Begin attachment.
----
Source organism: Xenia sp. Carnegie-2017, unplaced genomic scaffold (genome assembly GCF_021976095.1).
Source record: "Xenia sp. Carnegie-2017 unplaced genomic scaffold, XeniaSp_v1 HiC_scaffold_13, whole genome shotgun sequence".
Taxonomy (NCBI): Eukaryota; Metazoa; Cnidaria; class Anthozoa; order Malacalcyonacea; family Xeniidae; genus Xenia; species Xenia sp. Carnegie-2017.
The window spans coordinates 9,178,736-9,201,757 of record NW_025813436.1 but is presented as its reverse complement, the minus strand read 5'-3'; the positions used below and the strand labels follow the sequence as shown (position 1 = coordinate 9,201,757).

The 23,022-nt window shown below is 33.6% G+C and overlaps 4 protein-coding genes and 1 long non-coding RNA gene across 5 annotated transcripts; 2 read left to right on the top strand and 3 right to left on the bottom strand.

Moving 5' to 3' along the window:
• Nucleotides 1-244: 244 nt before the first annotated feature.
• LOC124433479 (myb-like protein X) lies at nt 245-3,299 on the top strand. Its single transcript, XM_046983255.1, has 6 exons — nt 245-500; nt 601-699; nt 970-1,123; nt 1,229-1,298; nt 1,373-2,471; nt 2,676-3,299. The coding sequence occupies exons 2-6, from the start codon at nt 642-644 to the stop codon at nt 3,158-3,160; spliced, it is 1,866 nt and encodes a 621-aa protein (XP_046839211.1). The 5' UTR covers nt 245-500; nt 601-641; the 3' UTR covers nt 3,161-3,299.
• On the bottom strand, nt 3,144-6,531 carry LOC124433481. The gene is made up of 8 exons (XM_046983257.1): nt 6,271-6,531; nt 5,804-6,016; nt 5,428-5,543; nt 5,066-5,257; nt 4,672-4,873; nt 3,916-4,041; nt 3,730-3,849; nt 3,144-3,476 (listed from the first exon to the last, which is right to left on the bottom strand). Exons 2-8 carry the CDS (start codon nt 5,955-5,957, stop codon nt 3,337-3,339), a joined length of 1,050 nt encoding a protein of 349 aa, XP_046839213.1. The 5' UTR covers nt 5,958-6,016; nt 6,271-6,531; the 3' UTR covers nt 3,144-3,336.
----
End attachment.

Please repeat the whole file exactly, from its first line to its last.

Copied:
Source organism: Xenia sp. Carnegie-2017, unplaced genomic scaffold (genome assembly GCF_021976095.1).
Source record: "Xenia sp. Carnegie-2017 unplaced genomic scaffold, XeniaSp_v1 HiC_scaffold_13, whole genome shotgun sequence".
Taxonomy (NCBI): Eukaryota; Metazoa; Cnidaria; class Anthozoa; order Malacalcyonacea; family Xeniidae; genus Xenia; species Xenia sp. Carnegie-2017.
The window spans coordinates 9,178,736-9,201,757 of record NW_025813436.1 but is presented as its reverse complement, the minus strand read 5'-3'; the positions used below and the strand labels follow the sequence as shown (position 1 = coordinate 9,201,757).

The 23,022-nt window shown below is 33.6% G+C and overlaps 4 protein-coding genes and 1 long non-coding RNA gene across 5 annotated transcripts; 2 read left to right on the top strand and 3 right to left on the bottom strand.

Moving 5' to 3' along the window:
• Nucleotides 1-244: 244 nt before the first annotated feature.
• LOC124433479 (myb-like protein X) lies at nt 245-3,299 on the top strand. Its single transcript, XM_046983255.1, has 6 exons — nt 245-500; nt 601-699; nt 970-1,123; nt 1,229-1,298; nt 1,373-2,471; nt 2,676-3,299. The coding sequence occupies exons 2-6, from the start codon at nt 642-644 to the stop codon at nt 3,158-3,160; spliced, it is 1,866 nt and encodes a 621-aa protein (XP_046839211.1). The 5' UTR covers nt 245-500; nt 601-641; the 3' UTR covers nt 3,161-3,299.
• On the bottom strand, nt 3,144-6,531 carry LOC124433481. The gene is made up of 8 exons (XM_046983257.1): nt 6,271-6,531; nt 5,804-6,016; nt 5,428-5,543; nt 5,066-5,257; nt 4,672-4,873; nt 3,916-4,041; nt 3,730-3,849; nt 3,144-3,476 (listed from the first exon to the last, which is right to left on the bottom strand). Exons 2-8 carry the CDS (start codon nt 5,955-5,957, stop codon nt 3,337-3,339), a joined length of 1,050 nt encoding a protein of 349 aa, XP_046839213.1. The 5' UTR covers nt 5,958-6,016; nt 6,271-6,531; the 3' UTR covers nt 3,144-3,336.